Nearby Clusters (WINGS) Distant Clusters (EDisCS) Dwarf galaxies in clusters

Clusters of Galaxies are the largest, gravitationally bound entities in the Universe. They can be tracers of cosmic evolution and of galaxy formation and evolution.

Two specific projects concerning clusters of galaxies carried out at OAPd: WINGS has created a high quality multi-wavelength dataset for galaxies in a large and well-selected sample of nearby clusters and EDisCS has studied the evolution of cluster galaxies and clusters over more than ½ of the Hubble time.

Up to now WINGS has produced integrated and aperture photometry (B,V bands) of ~400,000 galaxies: (U, J, K bands) photometry for a subsample; surface photometry and morphology of ~45,000 galaxies and redshift of ~6,000 galaxies. With these data we analyzed the Fundamental Plane of E-galaxies and we found a strong correlations between the FP coefficients and the local cluster environment (cluster-centric distance and local density). From the analysis of sub-structures in these clusters it is found that the fraction of clusters with substructures (73%) is higher that in most previous studies.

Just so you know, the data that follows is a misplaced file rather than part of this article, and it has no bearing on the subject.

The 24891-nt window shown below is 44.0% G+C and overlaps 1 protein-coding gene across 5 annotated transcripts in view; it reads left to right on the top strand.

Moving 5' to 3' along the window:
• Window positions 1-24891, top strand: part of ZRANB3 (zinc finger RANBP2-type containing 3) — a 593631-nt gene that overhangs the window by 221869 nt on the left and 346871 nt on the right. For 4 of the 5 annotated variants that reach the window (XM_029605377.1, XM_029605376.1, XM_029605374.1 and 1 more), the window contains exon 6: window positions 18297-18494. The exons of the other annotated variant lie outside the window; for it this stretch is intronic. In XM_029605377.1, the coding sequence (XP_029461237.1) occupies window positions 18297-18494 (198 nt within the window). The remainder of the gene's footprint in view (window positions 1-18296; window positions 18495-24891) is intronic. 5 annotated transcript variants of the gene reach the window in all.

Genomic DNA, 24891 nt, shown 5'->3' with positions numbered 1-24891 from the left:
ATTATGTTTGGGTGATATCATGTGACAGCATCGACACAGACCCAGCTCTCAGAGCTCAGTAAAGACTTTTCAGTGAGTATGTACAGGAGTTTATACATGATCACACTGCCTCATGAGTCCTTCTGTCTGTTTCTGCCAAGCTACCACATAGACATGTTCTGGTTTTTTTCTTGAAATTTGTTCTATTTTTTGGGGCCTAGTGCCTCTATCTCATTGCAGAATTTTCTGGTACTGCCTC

With the EDisCS survey, we have found a correlation between the proportion of star-forming galaxies and the cluster velocity dispersion, pointing at the importance of the cluster mass growth history. We have clarified the relation between star formation activity, morphology and local density, and revealed how the past-starbust frequency depends on environment.

Complementary research on the properties of galaxies in clusters is the study of dwarf galaxies in nearby clusters and the development of automatic tools for the morphological analysis of large data-sets.